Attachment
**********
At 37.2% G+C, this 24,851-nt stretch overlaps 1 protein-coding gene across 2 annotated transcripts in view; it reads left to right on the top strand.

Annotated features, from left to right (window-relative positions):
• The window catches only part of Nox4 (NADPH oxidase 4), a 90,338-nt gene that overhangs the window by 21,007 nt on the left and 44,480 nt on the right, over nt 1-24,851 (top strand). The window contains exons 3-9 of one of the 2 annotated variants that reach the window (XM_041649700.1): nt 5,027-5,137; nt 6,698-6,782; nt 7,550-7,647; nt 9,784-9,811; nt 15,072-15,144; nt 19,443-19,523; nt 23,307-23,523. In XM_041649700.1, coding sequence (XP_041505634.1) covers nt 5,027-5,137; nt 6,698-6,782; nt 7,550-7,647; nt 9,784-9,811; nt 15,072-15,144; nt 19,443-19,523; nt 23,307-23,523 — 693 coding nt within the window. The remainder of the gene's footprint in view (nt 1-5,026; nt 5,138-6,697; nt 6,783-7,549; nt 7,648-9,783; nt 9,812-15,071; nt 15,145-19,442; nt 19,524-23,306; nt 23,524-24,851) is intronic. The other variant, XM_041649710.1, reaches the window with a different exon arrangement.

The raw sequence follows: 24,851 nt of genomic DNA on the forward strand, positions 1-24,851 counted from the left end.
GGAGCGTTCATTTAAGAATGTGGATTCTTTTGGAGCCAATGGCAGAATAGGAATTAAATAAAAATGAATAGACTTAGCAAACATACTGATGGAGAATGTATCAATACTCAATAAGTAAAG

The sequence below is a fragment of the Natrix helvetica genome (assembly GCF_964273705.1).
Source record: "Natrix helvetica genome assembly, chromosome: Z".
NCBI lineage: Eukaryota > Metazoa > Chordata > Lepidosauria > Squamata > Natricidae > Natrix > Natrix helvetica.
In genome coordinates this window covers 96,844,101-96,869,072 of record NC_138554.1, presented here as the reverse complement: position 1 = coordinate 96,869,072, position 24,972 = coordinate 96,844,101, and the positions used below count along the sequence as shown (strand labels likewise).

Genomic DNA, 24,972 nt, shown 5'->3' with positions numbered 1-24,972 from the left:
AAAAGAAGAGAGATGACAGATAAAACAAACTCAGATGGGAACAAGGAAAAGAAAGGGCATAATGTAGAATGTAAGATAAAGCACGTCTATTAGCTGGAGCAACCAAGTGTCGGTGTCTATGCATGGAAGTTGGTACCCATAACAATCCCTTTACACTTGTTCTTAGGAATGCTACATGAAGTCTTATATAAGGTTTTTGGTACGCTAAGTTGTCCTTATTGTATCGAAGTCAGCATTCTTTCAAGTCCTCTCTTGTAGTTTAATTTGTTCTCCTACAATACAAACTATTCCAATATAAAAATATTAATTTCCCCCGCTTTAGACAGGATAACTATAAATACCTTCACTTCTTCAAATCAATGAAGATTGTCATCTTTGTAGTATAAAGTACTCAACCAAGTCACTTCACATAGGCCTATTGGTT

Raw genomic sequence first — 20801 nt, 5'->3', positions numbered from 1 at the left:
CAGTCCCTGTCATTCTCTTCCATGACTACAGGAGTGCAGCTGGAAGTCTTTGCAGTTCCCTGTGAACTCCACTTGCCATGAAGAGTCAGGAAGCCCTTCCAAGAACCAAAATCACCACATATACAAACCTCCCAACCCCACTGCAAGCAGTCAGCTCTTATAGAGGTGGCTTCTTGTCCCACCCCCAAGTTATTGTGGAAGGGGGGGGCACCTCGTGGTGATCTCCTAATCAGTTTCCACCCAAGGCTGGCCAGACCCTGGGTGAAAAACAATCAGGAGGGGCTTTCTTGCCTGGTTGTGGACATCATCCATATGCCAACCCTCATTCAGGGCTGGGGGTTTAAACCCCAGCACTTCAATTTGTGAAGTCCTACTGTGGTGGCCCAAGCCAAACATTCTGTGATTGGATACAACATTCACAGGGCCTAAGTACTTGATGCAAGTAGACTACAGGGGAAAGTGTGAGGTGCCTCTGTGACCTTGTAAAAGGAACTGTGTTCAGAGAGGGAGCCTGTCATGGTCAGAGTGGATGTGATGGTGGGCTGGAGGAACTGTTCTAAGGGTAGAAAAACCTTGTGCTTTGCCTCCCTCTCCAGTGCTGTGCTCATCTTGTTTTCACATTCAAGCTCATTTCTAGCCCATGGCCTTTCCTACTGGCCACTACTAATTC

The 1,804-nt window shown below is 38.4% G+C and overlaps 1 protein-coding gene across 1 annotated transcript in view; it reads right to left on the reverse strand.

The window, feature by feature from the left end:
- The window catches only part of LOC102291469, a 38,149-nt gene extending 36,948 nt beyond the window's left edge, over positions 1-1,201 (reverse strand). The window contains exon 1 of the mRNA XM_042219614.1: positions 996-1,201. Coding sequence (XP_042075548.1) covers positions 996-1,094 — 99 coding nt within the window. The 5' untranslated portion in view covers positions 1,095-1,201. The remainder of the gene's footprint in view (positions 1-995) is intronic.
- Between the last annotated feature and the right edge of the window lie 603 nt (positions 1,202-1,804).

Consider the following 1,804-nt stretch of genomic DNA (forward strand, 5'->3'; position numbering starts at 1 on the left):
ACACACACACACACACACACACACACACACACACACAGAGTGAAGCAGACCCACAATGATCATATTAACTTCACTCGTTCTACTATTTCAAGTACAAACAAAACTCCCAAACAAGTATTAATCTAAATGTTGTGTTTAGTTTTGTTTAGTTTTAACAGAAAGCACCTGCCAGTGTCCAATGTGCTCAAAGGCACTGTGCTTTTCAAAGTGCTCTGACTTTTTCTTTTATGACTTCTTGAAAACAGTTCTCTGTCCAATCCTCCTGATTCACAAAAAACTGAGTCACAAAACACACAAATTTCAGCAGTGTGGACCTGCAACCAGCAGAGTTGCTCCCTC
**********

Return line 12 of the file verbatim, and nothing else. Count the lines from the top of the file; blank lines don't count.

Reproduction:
Raw genomic sequence first — 20801 nt, 5'->3', positions numbered from 1 at the left: